VOL: 101, ISSUE: 48, PAGE NO: 42Dudley Beacon and Castle Primary Care Trust has designed a proactive model of care that identifies patients with long-term conditions and provides the type of individualised care they require according to their needs.
Dudley Beacon and Castle Primary Care Trust has designed a proactive model of care that identifies patients with long-term conditions and provides the type of individualised care they require according to their needs.
The project grew out of a planned reduction in the number of hospital beds and a desire to reduce the reliance on secondary care services. It aims to increase the provision of care in a primary, community or home environment.
Patients are assessed for the complexity of their needs and then allocated to the level of care they require. A Kaiser pyramid (Fig 1) demonstrates the different levels of care. At the top level (3a), are patients with the most complex needs. They are case-managed by a consultant nurse. Patients assessed as being on the next level (3) also have complex needs, but are managed by case managers who have a district nursing background. On level 2 are patients who are cared for by rapid care teams (previously district nursing teams).
An expert patient programme is run by the patient advocacy and liaison service to help patients manage their own condition. The courses are particularly for patients who are at a lower level of care need, but they are also available for those with more complex needs who would benefit.
Catherine Molineux has been the consultant nurse for the project for the past two years. Before that she worked as an advanced nurse practitioner in general practice. She says that the beauty of the case management approach is that it is 'pure commonsense'. It works, she says, because clinicians, both nursing and medical, were fully involved in developing the reorganisation two years ago.
Although new nursing roles have been created by the scheme, Ms Molineux says that it uses skills that staff at the trust already have. 'It has been about finding new ways of working and about working in a more proactive way,' she says.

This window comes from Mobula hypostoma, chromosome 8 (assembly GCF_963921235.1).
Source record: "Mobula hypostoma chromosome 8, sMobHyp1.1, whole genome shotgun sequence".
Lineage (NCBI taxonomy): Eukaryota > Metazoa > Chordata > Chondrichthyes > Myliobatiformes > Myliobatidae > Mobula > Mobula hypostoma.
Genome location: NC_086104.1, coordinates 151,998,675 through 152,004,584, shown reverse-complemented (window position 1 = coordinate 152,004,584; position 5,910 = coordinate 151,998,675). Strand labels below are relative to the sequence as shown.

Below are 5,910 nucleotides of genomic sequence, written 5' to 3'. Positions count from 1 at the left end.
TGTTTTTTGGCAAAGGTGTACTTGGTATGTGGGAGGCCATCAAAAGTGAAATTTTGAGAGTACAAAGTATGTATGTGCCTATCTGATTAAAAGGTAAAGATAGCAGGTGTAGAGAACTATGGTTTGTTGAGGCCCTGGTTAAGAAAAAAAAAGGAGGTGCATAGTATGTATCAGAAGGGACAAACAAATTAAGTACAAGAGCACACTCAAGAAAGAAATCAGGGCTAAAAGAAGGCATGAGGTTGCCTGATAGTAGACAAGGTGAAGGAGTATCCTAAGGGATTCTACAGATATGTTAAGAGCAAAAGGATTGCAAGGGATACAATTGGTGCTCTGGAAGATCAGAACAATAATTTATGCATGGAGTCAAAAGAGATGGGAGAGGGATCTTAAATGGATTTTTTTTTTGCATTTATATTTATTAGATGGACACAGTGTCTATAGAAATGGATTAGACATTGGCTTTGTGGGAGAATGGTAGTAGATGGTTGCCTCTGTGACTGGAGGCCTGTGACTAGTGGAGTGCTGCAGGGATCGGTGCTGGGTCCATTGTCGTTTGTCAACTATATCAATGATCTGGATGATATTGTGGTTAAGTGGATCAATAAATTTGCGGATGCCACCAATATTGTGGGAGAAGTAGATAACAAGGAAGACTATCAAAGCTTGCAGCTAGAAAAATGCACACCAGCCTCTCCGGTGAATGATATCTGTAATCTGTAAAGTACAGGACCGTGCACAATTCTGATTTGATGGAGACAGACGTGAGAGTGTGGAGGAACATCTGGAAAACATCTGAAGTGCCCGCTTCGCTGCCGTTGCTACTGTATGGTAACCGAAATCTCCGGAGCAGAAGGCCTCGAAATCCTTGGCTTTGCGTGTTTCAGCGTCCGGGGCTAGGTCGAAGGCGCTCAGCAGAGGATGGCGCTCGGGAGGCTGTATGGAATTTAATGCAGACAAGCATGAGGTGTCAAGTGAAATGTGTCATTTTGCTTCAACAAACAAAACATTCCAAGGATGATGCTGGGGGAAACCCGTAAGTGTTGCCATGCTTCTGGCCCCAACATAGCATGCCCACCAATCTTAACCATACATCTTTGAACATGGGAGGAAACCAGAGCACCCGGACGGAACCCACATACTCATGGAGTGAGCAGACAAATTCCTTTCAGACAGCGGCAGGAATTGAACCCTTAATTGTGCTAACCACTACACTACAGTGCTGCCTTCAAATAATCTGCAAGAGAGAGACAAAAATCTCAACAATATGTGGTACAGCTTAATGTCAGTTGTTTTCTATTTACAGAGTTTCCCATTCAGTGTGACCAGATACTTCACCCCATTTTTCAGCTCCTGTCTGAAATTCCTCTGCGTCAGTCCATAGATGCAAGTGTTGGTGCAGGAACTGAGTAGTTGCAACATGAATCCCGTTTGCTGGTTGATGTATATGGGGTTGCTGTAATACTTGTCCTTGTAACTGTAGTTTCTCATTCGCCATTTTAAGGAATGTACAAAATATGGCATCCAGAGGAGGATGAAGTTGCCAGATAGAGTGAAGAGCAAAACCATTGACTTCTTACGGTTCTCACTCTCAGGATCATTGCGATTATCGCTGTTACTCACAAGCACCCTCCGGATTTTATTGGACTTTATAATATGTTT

Ms Molineux spends 50 per cent of her time looking after a caseload of patients; currently she has 50. Initially, the most complex patients were identified by looking at hospital admission data and seeing those who had frequent admissions. However, Ms Molineux has discovered that this method is not always accurate: sometimes it identifies patients who have had an episode of acute ill health but are not suffering from a long-term condition.
To ensure that all appropriate patients have been identified, she is now also asking GPs to identify their patients with the most complex needs, those who have a high number of GP visits and those who have a high potential of being admitted to hospital.
A simple assessment tool is used to assess the complexity of each patient's needs. Five criteria are used in a tick system: l The number of clinical conditions; l Home circumstances; l Home support; l Prognosis; l The amount of psychological input. Generally, patients managed by the consultant nurse have co-morbidity, whereas those managed by the four case managers tend to have a single disease.
Whatever the complexity of the patients' needs, the approach within the different levels has a similar emphasis. A personal care plan is developed with the patient and carers, which focuses on early intervention. Patients and/or carers are encouraged to contact the appropriate nurse if they are concerned. Ms Molineux explains: 'The service is no longer run as a reactive service; we want to move away from crisis management. We are managing patients in a proactive way through a care pathway. We want to monitor patients with chronic disease, even in a well phase, so that we can detect any early signs or changes.'